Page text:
It’s been 30 years since the original NSX shook up the supercar industry, but how does it stack up today? We called up Honda to find out.
When Honda unveiled the NSX almost 30 years ago, it did so without the reputation it has today. In 1990, Honda was simply the Japanese manufacturer known for producing small hatchbacks and clever technology. It had a presence in motorsport of course, but here in the UK at least it was yet to make the impact in the performance sector that we’ve come to revere since the turn of the century.
How could a manufacturer with such little know-how produce a car with such breath-taking capability? There are a couple of factors here, the two main ones being its engineering expertise, and a chap named Ayrton Senna. There’s some dispute as to how much input Ayrton had over the actual production car, but the story from Honda goes: “The chassis was perfected at Suzuka, with development input from F1 World Champion Ayrton Senna, who convinced us to stiffen the NSX more than intended and helped to set up the rear suspension geometry to provide uncompromising traction.” I’m happy to accept that at face value having first-hand experience of the NSX, and also because I’m not here to go into whether that’s true or not. The suspension setup is superb; arguably the best I’ve felt from a factory car, and most certainly on any from that era.
It was built with the intention of being a genuine Ferrari 348 rival, and that’s just what it was. In fact, Ferrari were so concerned with how good the NSX was, they eventually replicated the gearbox layout. But the biggest point here is the fact that it was so easy to drive, live with and was genuinely practical. The rear boot opening is large enough for your shopping, you and a passenger can travel comfortably and the suspension has the perfect amount of comfort on the road when travelling long distances.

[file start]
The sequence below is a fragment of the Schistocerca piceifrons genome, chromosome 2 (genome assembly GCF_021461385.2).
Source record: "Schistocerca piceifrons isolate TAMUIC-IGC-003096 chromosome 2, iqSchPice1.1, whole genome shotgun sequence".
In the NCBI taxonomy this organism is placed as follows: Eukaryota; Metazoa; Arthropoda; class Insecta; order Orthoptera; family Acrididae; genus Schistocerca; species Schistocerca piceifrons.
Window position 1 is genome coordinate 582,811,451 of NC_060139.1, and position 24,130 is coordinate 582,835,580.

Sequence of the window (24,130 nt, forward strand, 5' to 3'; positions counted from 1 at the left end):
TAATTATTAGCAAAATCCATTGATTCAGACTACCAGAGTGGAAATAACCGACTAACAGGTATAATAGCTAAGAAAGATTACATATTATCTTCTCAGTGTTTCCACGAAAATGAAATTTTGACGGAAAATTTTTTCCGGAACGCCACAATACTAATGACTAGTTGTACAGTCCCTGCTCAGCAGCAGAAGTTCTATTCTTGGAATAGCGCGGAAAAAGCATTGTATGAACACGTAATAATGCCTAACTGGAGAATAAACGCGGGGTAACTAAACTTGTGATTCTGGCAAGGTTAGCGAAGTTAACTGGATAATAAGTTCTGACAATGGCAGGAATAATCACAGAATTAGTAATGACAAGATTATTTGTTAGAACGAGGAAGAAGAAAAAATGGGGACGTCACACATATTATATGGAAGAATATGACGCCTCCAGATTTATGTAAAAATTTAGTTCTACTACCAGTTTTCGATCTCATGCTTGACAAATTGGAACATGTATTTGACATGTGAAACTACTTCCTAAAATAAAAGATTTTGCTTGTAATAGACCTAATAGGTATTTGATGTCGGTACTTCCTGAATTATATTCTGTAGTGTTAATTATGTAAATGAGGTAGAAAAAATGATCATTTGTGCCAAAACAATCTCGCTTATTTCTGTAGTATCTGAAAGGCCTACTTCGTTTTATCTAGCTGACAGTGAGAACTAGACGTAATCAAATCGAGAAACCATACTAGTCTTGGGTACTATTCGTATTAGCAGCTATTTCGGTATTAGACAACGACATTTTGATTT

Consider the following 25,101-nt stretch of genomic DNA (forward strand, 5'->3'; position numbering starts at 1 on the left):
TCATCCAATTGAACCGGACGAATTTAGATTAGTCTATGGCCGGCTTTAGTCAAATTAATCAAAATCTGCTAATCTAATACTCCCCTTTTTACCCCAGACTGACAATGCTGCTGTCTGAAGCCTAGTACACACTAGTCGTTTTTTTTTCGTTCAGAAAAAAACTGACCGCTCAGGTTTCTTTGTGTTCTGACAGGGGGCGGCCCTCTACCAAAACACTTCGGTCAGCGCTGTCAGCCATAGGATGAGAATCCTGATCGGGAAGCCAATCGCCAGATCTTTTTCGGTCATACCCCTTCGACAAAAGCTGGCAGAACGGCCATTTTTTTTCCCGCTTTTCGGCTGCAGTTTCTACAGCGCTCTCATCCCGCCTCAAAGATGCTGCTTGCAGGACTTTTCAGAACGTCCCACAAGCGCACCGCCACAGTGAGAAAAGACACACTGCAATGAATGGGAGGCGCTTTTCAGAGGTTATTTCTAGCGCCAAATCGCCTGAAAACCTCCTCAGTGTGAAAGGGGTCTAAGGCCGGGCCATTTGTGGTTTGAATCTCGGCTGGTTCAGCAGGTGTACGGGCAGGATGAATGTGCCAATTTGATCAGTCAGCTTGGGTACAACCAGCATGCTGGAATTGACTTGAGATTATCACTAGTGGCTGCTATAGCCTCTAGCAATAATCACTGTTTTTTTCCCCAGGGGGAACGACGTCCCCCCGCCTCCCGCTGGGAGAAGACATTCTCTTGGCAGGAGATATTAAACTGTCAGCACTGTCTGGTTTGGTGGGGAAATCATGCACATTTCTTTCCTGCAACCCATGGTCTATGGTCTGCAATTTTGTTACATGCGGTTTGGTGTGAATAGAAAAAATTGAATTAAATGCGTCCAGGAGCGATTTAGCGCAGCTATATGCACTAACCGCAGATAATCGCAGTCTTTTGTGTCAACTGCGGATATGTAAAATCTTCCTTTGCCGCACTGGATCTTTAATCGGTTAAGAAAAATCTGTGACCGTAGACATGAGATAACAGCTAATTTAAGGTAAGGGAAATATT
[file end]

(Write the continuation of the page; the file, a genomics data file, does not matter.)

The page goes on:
The use of titanium throughout helped shim weight and engineers went so far with weight saving that even the jack provided with the car is made of the stuff. But even then that wasn’t enough, as the NSX-R proves by shedding yet further weight in the pursuit of performance.
Run through the specifications of the NSX in NA2 form and you’ll be slightly underwhelmed with the figures when compared to modern day standards. Point and example; 290bhp from a 3.2litre naturally-aspirated V6 featuring VTEC, 1400kg, 0-60mph in under six seconds and 168mph top speed. Take the current production Civic Type R FK8 and compare the figures and you’ll see just how far modern standards have come; 315bhp from a 2.0-litre turbocharged four-cylinder engine, 1400kg, 0-60mph in under six seconds and 169mph top speed. While they may share the same specifications, the two cars couldn’t be more different.
For one, the NSX sounds superb. Revs climb to 8,000rpm, with peak power not arriving until 7,600rpm; it classifies as a definitive VTEC engine, rather than a turbo-assisted torque-athon. Push on and reach for the revs and the car will respond in a beautiful manner. It suffers from a lack of low-end torque, as per all proper VTEC engines, and you have to work the gears to extract all of the performance, but there’s a satisfaction to it. Slotting home third, then fourth and fifth, climbing towards the redline each time leaves a spine-tingling soundtrack and performance to match; it feels a whole lot quicker than its sub-300bhp figure would have you believe.